The Dutch are known for their lax drug laws, tall statures and proficient language skills.
Perhaps we should add stellar eating habits to that list, as well.
The Netherlands ranked as the easiest country in the world in which to find a balanced, nutritious diet, the advocacy group Oxfam reported Tuesday.
France and Switzerland shared the second slot. And Western Europe nearly swept the top 20 positions, with Australia just edging into a tie for 8th.
Where did the U.S. land?
We tied with Japan for 21st place, despite the fact that we have the most cheap food available. Our friendly neighbors to the north, Canada, took the 25th position out of 125 countries.
A group of researchers at Oxfam, an anti-poverty nonprofit based in Oxford, England, concocted the ranking scheme to measure the best and worst places to eat around the world.
We're not talking about the density of Michelin-starred restaurants or whether you can get wild salmon versus farmed-raised fish at the grocery store.
Instead, the ranking considers whether families have sufficient access to fresh produce, nutritious proteins and clean water — and whether these options are affordable compared with less healthful options.
The team's conclusion?
"Basically, if you arrive from Mars and design a food system, you probably couldn't design a worse one than what we have today on Earth," Oxfam's Max Lawson tells The Salt. "There is enough food overall in the world to feed everyone. But 900 million people still don't have enough to eat, and 1 billion people are obese. It's a crazy situation."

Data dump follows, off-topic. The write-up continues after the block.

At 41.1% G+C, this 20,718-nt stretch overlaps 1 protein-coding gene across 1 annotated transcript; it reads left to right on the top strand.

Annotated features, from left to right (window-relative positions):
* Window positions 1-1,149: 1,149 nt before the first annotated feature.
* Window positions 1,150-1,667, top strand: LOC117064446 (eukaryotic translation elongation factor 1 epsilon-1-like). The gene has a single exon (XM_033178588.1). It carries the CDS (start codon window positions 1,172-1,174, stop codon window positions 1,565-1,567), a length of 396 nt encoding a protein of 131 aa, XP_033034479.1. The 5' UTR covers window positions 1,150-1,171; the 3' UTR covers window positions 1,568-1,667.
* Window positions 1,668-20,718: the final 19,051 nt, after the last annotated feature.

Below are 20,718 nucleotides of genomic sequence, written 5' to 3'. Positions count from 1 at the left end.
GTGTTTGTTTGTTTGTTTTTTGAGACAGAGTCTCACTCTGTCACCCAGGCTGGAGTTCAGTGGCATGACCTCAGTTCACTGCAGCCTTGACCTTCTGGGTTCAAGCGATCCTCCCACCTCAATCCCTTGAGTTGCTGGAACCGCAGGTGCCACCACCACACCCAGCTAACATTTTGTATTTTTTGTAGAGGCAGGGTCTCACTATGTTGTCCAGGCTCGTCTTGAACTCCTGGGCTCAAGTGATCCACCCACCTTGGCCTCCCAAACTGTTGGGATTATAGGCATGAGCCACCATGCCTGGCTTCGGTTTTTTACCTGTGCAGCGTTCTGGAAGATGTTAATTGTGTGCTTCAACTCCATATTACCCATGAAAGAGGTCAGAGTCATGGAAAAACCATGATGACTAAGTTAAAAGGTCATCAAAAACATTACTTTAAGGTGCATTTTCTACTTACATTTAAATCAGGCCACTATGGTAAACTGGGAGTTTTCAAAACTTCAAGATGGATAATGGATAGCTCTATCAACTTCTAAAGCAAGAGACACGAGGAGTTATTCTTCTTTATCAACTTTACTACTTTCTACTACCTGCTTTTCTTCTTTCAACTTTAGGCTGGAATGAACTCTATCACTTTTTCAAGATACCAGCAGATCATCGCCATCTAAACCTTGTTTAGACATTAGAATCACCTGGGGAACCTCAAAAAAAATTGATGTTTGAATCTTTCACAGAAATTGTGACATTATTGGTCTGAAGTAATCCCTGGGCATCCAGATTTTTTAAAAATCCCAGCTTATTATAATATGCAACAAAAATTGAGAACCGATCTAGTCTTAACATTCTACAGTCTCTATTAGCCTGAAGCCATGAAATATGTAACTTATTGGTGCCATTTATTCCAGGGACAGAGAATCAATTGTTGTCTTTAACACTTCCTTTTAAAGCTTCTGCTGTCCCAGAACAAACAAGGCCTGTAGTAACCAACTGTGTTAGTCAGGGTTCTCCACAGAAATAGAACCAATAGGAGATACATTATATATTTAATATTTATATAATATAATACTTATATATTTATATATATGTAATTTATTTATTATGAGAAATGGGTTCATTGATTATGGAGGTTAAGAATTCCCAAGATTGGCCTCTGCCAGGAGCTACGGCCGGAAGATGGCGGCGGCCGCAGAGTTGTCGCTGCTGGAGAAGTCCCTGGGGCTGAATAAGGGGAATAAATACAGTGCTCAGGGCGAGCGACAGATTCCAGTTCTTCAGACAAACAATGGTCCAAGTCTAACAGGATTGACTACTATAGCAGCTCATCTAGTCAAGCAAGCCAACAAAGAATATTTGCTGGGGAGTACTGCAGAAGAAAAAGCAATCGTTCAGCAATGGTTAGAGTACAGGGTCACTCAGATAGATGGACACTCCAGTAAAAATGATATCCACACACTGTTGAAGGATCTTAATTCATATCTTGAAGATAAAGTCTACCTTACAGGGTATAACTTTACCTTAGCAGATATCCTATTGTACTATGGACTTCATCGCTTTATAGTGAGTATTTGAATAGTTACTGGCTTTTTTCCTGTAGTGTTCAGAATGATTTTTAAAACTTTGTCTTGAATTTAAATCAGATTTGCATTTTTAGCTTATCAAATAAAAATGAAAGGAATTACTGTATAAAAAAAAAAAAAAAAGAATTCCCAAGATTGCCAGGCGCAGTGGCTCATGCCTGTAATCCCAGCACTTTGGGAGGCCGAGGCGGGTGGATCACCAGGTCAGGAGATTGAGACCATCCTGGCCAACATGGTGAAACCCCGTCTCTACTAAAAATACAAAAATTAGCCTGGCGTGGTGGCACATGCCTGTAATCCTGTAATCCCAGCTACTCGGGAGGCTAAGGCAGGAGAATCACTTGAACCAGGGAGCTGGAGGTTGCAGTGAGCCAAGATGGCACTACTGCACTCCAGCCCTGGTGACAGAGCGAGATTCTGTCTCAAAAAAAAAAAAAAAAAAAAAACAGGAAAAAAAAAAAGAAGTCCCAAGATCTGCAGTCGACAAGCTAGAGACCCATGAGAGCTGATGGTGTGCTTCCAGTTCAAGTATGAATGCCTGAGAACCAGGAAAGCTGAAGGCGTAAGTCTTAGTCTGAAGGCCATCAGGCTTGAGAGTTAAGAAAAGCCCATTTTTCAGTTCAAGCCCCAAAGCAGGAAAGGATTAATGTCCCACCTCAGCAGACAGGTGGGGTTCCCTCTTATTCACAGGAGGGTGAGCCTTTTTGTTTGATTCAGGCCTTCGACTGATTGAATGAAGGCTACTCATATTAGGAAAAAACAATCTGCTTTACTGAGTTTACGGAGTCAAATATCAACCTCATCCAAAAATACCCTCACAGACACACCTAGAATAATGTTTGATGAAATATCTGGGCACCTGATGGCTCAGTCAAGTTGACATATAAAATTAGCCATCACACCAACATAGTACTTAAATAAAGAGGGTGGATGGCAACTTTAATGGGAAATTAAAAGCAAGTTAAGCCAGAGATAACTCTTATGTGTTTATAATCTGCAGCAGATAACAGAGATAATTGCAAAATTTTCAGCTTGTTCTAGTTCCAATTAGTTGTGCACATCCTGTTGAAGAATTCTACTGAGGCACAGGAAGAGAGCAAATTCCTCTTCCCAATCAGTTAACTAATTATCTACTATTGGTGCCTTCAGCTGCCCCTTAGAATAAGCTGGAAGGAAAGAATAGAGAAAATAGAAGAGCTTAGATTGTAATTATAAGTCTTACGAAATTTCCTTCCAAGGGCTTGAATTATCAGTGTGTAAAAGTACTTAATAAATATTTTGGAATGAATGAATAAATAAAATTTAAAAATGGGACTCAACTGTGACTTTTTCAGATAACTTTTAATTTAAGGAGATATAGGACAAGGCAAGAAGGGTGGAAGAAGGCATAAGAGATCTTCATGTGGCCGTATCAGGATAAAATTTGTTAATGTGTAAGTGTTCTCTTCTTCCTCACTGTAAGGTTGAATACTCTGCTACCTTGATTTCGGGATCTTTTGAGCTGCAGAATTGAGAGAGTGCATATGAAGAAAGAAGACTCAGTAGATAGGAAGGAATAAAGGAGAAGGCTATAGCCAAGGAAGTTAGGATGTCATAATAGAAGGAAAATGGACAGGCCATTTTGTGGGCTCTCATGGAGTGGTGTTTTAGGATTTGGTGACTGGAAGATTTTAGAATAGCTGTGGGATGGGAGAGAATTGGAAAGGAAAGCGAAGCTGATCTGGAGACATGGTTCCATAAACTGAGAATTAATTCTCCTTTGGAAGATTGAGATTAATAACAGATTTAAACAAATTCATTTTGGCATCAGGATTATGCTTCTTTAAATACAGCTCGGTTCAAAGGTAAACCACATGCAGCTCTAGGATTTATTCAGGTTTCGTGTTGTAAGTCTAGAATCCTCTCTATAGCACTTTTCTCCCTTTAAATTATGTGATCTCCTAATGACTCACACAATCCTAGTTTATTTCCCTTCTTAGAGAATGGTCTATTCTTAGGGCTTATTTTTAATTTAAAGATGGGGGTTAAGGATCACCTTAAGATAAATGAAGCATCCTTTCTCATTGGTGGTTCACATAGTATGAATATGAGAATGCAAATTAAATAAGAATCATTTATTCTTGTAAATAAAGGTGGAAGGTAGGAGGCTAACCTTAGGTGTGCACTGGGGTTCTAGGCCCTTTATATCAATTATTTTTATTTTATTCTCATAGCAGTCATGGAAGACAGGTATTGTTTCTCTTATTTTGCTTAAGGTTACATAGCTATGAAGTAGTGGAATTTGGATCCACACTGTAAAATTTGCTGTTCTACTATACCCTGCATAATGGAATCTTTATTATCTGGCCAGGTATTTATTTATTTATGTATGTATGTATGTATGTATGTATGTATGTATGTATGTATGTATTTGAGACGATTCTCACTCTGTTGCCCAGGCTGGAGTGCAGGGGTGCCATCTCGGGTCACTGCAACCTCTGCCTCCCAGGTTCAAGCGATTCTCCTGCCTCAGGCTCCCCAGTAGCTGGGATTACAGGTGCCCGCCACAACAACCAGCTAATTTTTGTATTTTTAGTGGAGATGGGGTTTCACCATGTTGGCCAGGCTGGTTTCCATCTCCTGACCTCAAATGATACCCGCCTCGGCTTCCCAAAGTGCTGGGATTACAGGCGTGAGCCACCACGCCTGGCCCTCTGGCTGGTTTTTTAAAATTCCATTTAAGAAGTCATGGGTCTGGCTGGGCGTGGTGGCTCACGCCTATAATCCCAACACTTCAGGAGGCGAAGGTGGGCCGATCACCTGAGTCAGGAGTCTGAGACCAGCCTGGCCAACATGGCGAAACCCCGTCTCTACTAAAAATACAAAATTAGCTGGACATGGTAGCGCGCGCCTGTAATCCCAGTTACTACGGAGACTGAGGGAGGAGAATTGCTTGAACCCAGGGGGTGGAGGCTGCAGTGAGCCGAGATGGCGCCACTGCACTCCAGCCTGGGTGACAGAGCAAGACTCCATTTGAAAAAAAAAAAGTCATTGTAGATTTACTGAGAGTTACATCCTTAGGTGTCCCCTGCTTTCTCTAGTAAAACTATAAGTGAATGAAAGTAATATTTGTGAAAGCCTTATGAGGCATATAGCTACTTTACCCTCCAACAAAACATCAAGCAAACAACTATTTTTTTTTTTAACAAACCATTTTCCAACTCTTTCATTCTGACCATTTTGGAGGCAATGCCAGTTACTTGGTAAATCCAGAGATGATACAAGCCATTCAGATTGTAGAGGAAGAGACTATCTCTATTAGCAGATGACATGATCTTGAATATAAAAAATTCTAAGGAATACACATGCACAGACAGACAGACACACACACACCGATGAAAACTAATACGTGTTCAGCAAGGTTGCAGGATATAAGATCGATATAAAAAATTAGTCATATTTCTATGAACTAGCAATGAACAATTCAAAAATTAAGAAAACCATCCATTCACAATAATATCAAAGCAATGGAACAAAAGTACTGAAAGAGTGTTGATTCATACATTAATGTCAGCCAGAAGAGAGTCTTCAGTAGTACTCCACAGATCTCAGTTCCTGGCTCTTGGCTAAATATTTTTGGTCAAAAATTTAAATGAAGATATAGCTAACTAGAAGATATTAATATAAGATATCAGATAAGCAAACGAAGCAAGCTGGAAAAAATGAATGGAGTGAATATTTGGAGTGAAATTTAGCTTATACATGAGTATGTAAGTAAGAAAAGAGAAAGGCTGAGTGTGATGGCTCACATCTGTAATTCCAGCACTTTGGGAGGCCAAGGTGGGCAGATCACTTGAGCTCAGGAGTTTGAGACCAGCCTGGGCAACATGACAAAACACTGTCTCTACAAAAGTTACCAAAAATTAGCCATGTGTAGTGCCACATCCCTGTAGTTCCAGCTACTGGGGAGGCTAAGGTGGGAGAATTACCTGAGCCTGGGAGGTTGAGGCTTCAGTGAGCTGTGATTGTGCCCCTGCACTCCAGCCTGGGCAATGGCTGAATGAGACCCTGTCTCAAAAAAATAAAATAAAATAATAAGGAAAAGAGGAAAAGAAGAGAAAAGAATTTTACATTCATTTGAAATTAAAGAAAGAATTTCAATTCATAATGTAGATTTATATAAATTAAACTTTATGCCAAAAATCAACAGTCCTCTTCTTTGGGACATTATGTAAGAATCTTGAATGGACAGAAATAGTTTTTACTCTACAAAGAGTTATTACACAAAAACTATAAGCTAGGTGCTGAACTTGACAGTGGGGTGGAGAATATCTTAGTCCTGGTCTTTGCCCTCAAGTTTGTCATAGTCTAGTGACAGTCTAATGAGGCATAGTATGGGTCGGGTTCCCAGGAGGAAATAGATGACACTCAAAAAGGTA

To compile the rankings, Lawson and his colleagues spent a few months analyzing eight reports from the World Health Organization, the Food and Agriculture Organization of the U.N. and the International Labor Organization.
A country's score depends on how much food is available (so richer countries have an advantage), the nutritional value of that food and how diet helps or harms the nation's health.
The team measured that last metric by looking at diabetes and obesity rates in each country. Not surprisingly, that's where the U.S. stumbles: We ranked 120th out of 125 countries in terms of how diet influences health.
The problem is linked to poverty, Lawson says.
"Food is very, very cheap in the U.S. compared to most countries," he explains. "But the fact is you end up with people malnourished in one of the richest countries because they don't have access to fresh vegetables at a cheap enough price to make a balanced diet."
At the other end of the spectrum are countries that struggle just to get enough food on each family's table each day. Chad, Ethiopia and Angola ranked at the overall bottom of Oxfam's list, in large part because of high malnutrition rates and the relatively high cost of foods in these countries.
"People think that hunger is inevitable, but that's just not true," Lawson says. "There is enough food in the world to ensure that nobody goes to bed hungry."
The problem, in large part, is getting fresh fruits, vegetables and whole grains to people who need it, he says. "Even in countries with famines, there's still often enough food. Someone is hoarding it, or it hasn't been distributed."
And that problem isn't new. "Very famously," he says, "during the Irish potato famine, the British were exporting Irish wheat to the U.K."